Mathematical Sciences Research Fellowship Program applications must be submitted electronically using the NSF FastLane system. Only one application is permitted per person per year. An application consists of many parts, and requires input from the applicant, the sponsoring scientist, and the authors of reference letters. Applicants are advised to begin the application well in advance of the deadline and to submit as early as possible. FastLane procedures allow applicants to save partially completed proposals for future completion and submission.

FastLane Registration for Fellowship Applicants

Before starting an application in FastLane, an applicant must register as an Individual Researcher. This means that the applicant functions as his or her own institution, and the application must be submitted in FastLane by the applicant, not by the applicant's institutional Sponsored Research Office (SRO). This also means that the applicant serves as his or her own SRO for purposes of any research administration functions in FastLane.

To begin the application process, access FastLane at http://www.fastlane.nsf.gov. Select Postdoctoral Fellowships and Other Programs. Select GO next to "Individual Registration." Fill in all the required fields. Select Submit. As soon as you select Approve on the next screen, your password will be submitted for activation and you will receive an email confirming approval.

FastLane Instructions for Fellowship Applicants

Detailed instructions for completing a Mathematical Sciences Postdoctoral Research Fellowship application are available by accessing the FastLane homepage and clicking on the link for Postdoctoral Fellowships and Other Programs. On this page, click on "I am an Applicant" and then select "Mathematical Sciences Postdoctoral Research Fellowships." Click on "How to Apply." This will lead to a document with detailed instructions.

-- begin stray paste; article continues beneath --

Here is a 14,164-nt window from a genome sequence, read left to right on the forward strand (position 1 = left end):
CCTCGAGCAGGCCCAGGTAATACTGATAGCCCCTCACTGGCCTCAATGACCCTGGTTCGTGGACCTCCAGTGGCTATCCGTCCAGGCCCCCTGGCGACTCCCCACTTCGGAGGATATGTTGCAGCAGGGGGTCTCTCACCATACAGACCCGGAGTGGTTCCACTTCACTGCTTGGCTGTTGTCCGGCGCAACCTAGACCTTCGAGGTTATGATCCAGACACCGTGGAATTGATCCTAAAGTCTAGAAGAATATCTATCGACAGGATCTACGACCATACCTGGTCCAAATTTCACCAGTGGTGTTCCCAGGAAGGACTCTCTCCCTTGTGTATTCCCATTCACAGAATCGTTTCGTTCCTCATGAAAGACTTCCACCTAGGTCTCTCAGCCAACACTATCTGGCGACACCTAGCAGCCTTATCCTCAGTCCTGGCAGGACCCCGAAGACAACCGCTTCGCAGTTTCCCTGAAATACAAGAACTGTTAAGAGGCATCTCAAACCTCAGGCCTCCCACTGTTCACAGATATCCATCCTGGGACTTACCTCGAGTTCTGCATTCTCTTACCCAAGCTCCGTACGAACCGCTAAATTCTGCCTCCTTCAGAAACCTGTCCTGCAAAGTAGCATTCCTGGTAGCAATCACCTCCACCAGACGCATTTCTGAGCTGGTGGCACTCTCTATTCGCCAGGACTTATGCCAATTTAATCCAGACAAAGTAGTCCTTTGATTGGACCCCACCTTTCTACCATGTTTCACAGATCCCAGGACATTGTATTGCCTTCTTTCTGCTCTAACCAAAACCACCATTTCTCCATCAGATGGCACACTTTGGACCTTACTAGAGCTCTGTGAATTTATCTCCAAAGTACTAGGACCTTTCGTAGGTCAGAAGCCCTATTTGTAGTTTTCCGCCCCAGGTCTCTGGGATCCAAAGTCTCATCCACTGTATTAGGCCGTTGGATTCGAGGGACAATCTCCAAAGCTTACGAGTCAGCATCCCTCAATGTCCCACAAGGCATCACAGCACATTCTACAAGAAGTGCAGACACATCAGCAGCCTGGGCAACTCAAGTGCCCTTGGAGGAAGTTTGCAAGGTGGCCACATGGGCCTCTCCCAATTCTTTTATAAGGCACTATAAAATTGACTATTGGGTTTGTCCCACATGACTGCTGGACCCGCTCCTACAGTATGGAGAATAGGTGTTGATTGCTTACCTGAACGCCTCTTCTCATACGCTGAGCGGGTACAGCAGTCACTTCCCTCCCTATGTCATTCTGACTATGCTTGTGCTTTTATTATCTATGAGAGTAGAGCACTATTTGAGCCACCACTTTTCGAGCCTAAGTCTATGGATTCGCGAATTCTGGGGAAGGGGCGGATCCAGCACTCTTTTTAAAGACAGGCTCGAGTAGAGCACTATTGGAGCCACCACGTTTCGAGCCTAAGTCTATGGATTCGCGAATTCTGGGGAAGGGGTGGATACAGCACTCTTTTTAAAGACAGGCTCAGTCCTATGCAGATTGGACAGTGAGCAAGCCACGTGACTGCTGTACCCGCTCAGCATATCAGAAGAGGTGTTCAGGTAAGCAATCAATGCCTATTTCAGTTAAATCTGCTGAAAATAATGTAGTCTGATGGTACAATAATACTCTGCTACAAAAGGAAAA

A complete postdoctoral fellowship application consists of the following (Note: The entire application, with the exception of the letters of reference, must be submitted by the fellowship applicant in FastLane):

  • NSF cover page;
  • FastLane application forms;
  • Project Summary (1 page limit) of the proposed research and training activities, including specific and separate statements for both intellectual merit and broader impacts;
  • Project Description (5 page limit), which addresses what the applicant hopes to accomplish during the fellowship period and how it relates to the applicant’s career goals. The Project Description should be written with both specialists and non-specialists in mind. The Project Description consists of:

    • an introduction or background section;
    • a description of past accomplishments;
    • a statement of research objectives, methods, and significance;
    • an explanation of how the fellowship activities will enhance the applicant's career development;
    • a justification of the choice of sponsoring scientist and host institution; and
    • a separate section within the narrative that discusses the broader impacts of the proposed activities.
  • References Cited (no page limit);
  • Biographical Sketch (2 page limit), following the instructions in the Grant Proposal Guide for senior personnel;
  • Supplementary Documentation consisting of:
    • The sponsoring scientist statement (3 page limit). The sponsoring scientist's statement should provide the information requested in the Instructions for Sponsoring Scientists section below and should NOT be a letter of recommendation. The sponsoring scientist will send the statement to the applicant who will then upload the statement into the application.
    • Data management plan. All applications must include a supplementary document of no more than two pages labeled "Data Management Plan." Describe plans for data management and sharing of the products of research, or assert the absence of the need for such plans.
  • Three or four letters of reference. One reference letter should be from the doctoral adviser and the other letters should be from scientists who know the applicant and/or the applicant’s research well. FastLane submission by the authors of the reference letters is required. The sponsoring scientist is not allowed to serve as an author of a reference letter, unless the sponsoring scientist is also the applicant's doctoral adviser.